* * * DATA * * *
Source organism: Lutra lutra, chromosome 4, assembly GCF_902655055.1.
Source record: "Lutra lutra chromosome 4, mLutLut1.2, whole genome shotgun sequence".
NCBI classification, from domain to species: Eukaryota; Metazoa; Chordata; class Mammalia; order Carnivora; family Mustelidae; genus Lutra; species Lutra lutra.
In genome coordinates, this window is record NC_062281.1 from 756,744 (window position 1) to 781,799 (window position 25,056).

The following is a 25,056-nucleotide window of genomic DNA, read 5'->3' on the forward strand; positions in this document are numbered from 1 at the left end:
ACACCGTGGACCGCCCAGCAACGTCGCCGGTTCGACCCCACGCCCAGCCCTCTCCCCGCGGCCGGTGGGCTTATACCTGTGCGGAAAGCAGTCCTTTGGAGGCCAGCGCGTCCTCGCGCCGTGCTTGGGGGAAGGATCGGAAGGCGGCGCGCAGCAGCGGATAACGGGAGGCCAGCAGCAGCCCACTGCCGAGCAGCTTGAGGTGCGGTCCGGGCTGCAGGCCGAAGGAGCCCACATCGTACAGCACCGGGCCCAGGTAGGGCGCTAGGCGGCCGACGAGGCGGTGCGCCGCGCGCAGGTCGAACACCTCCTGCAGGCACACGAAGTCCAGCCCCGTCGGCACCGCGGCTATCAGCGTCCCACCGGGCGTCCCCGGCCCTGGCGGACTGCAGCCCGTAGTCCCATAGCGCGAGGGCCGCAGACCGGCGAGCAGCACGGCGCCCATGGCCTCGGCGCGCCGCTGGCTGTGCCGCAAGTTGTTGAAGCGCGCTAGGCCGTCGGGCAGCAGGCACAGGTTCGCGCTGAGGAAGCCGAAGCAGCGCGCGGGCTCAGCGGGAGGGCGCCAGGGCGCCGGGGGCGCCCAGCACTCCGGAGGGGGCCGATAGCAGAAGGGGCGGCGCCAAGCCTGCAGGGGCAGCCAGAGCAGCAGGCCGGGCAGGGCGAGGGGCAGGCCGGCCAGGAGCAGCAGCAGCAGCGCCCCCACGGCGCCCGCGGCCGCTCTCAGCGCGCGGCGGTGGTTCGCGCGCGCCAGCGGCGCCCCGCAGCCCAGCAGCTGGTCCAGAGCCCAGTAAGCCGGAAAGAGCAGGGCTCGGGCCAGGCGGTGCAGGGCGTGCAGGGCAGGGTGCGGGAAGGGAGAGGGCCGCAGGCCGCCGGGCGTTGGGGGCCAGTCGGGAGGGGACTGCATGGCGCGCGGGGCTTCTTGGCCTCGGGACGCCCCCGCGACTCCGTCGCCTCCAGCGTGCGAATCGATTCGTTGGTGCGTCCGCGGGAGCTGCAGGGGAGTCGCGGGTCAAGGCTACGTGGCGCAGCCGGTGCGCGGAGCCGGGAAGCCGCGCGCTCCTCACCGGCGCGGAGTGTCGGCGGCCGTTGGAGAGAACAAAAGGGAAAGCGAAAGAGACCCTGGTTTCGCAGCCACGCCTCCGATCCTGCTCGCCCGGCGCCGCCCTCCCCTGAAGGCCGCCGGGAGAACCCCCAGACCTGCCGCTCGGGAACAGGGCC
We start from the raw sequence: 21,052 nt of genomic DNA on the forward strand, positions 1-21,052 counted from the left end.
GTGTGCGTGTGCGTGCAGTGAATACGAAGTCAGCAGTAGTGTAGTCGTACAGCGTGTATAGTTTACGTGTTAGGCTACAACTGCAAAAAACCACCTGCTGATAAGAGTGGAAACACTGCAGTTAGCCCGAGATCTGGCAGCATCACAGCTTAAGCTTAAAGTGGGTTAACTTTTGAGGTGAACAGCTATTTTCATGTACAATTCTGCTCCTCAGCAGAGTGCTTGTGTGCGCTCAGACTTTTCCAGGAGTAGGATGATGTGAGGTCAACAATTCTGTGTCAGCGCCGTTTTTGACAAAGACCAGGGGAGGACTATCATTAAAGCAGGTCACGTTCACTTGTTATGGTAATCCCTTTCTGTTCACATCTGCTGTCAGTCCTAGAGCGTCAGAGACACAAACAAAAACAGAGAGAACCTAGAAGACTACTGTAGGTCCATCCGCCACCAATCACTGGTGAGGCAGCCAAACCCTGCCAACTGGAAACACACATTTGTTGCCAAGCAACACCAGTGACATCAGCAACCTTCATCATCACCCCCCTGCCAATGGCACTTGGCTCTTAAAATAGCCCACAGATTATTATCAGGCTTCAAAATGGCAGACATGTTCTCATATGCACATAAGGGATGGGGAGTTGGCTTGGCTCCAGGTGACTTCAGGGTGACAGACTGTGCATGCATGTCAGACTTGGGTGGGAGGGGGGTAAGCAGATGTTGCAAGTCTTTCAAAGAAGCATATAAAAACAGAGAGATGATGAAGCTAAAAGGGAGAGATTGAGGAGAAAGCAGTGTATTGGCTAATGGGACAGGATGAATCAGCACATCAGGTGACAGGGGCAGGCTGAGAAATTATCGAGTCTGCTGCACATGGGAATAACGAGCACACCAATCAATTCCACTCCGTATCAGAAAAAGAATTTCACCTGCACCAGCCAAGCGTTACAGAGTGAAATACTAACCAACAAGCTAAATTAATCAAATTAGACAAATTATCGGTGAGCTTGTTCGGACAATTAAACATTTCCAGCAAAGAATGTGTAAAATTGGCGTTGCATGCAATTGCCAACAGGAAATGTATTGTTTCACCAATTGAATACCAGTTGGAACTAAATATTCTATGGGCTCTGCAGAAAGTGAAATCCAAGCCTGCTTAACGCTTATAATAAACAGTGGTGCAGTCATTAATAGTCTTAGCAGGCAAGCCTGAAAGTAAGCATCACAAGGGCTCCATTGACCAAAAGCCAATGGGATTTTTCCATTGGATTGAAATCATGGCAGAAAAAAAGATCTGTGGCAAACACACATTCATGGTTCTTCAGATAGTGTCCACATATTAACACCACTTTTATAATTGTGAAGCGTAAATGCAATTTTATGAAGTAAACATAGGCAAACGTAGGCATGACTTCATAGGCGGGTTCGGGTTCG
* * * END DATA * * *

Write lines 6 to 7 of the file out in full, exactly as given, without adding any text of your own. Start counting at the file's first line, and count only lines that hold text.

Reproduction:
ACACCGTGGACCGCCCAGCAACGTCGCCGGTTCGACCCCACGCCCAGCCCTCTCCCCGCGGCCGGTGGGCTTATACCTGTGCGGAAAGCAGTCCTTTGGAGGCCAGCGCGTCCTCGCGCCGTGCTTGGGGGAAGGATCGGAAGGCGGCGCGCAGCAGCGGATAACGGGAGGCCAGCAGCAGCCCACTGCCGAGCAGCTTGAGGTGCGGTCCGGGCTGCAGGCCGAAGGAGCCCACATCGTACAGCACCGGGCCCAGGTAGGGCGCTAGGCGGCCGACGAGGCGGTGCGCCGCGCGCAGGTCGAACACCTCCTGCAGGCACACGAAGTCCAGCCCCGTCGGCACCGCGGCTATCAGCGTCCCACCGGGCGTCCCCGGCCCTGGCGGACTGCAGCCCGTAGTCCCATAGCGCGAGGGCCGCAGACCGGCGAGCAGCACGGCGCCCATGGCCTCGGCGCGCCGCTGGCTGTGCCGCAAGTTGTTGAAGCGCGCTAGGCCGTCGGGCAGCAGGCACAGGTTCGCGCTGAGGAAGCCGAAGCAGCGCGCGGGCTCAGCGGGAGGGCGCCAGGGCGCCGGGGGCGCCCAGCACTCCGGAGGGGGCCGATAGCAGAAGGGGCGGCGCCAAGCCTGCAGGGGCAGCCAGAGCAGCAGGCCGGGCAGGGCGAGGGGCAGGCCGGCCAGGAGCAGCAGCAGCAGCGCCCCCACGGCGCCCGCGGCCGCTCTCAGCGCGCGGCGGTGGTTCGCGCGCGCCAGCGGCGCCCCGCAGCCCAGCAGCTGGTCCAGAGCCCAGTAAGCCGGAAAGAGCAGGGCTCGGGCCAGGCGGTGCAGGGCGTGCAGGGCAGGGTGCGGGAAGGGAGAGGGCCGCAGGCCGCCGGGCGTTGGGGGCCAGTCGGGAGGGGACTGCATGGCGCGCGGGGCTTCTTGGCCTCGGGACGCCCCCGCGACTCCGTCGCCTCCAGCGTGCGAATCGATTCGTTGGTGCGTCCGCGGGAGCTGCAGGGGAGTCGCGGGTCAAGGCTACGTGGCGCAGCCGGTGCGCGGAGCCGGGAAGCCGCGCGCTCCTCACCGGCGCGGAGTGTCGGCGGCCGTTGGAGAGAACAAAAGGGAAAGCGAAAGAGACCCTGGTTTCGCAGCCACGCCTCCGATCCTGCTCGCCCGGCGCCGCCCTCCCCTGAAGGCCGCCGGGAGAACCCCCAGACCTGCCGCTCGGGAACAGGGCC
We start from the raw sequence: 21,052 nt of genomic DNA on the forward strand, positions 1-21,052 counted from the left end.